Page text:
He leaned closer, concentrating.
Slowly, from the rise and fall in intonation, he realized he was hearing the same sentence repeated over and over again. But he still couldn't make out even a single syllable.
He bent even closer, his ear inches from the speaker.
His brow furrowed and his muscles tensed as he searched for the meaning. It was almost there. He felt it roll gradually toward him, like a slow-moving ball.
There was nothing else in the world, just him and these sounds.
Nothing but this struggle.
The first word was on the brink of unveiling itself when he felt a presence in the room with him; something brushed his shoulder. He whipped around ready to strike, only to see the familiar, laughing face of his girlfriend, Alondra.
“I love this: the host of the âscariest show on Mexican radio' is frightened by a tap on the shoulder.”
“Very funny,” Joaquin said, still somewhat shaken.
“You're a bit like a cartoon character when you're frightened.”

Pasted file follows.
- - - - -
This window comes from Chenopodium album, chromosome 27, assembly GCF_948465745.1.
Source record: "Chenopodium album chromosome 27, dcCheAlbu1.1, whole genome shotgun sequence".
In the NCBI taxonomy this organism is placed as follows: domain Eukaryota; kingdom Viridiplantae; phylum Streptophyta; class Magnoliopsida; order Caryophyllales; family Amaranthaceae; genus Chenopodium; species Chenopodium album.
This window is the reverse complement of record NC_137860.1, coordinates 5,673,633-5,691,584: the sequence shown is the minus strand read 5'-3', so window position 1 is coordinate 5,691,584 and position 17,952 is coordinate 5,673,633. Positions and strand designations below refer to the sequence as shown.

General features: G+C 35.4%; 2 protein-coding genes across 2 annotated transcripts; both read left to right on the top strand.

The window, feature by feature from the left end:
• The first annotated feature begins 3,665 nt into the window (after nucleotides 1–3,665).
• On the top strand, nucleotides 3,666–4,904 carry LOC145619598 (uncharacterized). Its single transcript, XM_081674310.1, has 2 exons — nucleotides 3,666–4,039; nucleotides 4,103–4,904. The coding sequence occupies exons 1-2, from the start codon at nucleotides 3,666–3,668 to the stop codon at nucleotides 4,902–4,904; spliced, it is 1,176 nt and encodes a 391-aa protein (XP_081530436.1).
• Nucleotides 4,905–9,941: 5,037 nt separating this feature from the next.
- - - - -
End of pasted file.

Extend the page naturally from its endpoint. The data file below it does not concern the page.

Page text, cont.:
“You're in âtease mode' tonight, I see.”
“A furry animal, I think. Cartoon rabbit maybe.”
“And it's not over yet.”
“No, a cartoon mouse! Big eyes, little whiskers twitching.”
Joaquin forced a chuckle, and as his senses returned, he shot Alondra a sly grin.
“Bet you were one of those girls who got a bit weak-kneed over cartoon animals.”
“Maybe,” Alondra said, her eyes going wide and looking very much like a cartoon herself.
“Let's test the theory.”
He pulled her close and looked deep into her big brown eyes.
“But you don't seem like a furry animal anymore.”
“That's the thing about us furry animals. In the daytime we're all hijinks and songs, but at night we get serious. And I mean
“Now, that's a theory
like to test,” Alondra said, pulling him toward the bedroom.